Fellows by Category
Pioneering a way for citizens to directly support educational projects in under-resourced schools through an online marketplace where entrepreneurial teachers can post projects to be supported by private citizens
Will Byrne has developed a model, which he calls civic consumption, that allows individuals and institutions to leverage their collective purchasing power to shift markets from the bottom up, creating a new, market-based path to create social and environmental benefits in their own communities.
Making systemic changes in the way food is produced by developing a market for products from farmers' humanely raised animals and by giving consumers an easy, certified, humane label-based system that allows them to shop based on their values.
Providing reader-reviewed news on which citizens can rely by aggregating quality news stories that are rated for journalistic quality by news consumers themselves.
Pioneering finance for grassroots businesses in rural Latin America and Sub-Saharan Africa by providing capital, financial training, and market connections to small and growing businesses that build sustainable livelihoods and transform rural communities in poor environmentally vulnerable places.
Temple Grandin, living with autism, has revolutionized livestock handling by using her ability to see the world in a different way to develop a deeper understanding of animal behavior.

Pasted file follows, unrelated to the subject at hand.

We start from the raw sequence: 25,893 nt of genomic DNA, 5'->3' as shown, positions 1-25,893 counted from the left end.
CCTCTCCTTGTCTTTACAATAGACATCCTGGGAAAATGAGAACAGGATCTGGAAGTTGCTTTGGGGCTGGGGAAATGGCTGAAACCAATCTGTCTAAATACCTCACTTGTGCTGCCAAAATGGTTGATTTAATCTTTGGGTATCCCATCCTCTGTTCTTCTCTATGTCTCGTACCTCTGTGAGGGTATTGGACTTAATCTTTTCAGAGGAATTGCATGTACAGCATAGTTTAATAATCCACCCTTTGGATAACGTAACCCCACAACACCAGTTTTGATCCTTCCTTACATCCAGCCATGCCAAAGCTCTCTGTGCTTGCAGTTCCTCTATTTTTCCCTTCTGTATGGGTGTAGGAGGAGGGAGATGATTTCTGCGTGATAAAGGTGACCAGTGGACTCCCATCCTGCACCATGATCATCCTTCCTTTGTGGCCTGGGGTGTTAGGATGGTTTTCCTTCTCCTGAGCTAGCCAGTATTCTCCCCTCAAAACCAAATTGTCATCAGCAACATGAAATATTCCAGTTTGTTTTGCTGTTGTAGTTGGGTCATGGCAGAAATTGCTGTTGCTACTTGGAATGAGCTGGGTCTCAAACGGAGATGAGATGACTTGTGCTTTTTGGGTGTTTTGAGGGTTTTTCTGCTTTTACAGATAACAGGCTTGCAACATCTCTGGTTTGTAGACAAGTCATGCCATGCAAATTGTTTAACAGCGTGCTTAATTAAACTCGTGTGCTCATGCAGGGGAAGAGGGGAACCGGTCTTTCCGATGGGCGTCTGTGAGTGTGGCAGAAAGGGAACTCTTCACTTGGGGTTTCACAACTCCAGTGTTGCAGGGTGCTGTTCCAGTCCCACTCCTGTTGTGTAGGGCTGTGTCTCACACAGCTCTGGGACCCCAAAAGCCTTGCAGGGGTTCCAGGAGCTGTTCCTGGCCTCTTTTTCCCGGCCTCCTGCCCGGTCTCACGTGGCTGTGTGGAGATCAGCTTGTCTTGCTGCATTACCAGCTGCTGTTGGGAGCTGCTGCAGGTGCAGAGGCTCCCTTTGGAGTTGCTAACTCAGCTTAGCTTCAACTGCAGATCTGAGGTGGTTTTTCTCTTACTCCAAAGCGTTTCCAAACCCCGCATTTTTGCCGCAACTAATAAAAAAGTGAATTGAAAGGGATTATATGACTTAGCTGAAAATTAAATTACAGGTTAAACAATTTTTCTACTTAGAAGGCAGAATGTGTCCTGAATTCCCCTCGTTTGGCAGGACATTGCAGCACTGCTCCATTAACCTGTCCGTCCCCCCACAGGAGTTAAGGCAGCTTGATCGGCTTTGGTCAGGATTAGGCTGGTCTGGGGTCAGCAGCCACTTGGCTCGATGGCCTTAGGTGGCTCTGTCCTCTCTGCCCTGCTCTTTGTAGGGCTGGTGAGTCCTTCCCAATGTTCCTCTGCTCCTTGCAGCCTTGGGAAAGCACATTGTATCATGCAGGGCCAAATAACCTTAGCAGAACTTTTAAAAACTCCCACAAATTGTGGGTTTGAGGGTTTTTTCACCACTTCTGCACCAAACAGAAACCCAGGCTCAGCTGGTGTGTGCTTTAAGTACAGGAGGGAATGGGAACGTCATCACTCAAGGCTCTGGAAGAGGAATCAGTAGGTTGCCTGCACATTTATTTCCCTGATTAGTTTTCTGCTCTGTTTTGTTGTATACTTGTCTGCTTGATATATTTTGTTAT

Michelle “Mitch” Hedlund is aligning citizens and businesses around common environmental and economic interests by making recycling more comprehensive and removing the confusion around ‘green’. Subsequently her solutions are making the recycled commodities market and the overall green economy more prevalent, profitable and predictable.
Jason McLennan is creating incentives and new practices so that the built environment improves health, well-being while increasing our access to a diverse and productive natural world.
Fighting poverty and promoting sustainable development in farming communities around the world by certifying Fair Trade coffee, chocolate, bananas and other products, thereby also enabling American consumers to vote with their shopping dollars for a better world.
Enabling producers, motivating consumers, inspiring business leaders, and ultimately, aiding the economically disadvantaged through new approaches to capital formation and social enterprise; in the process, redefining the boundaries between for-profit and non-profit organizations.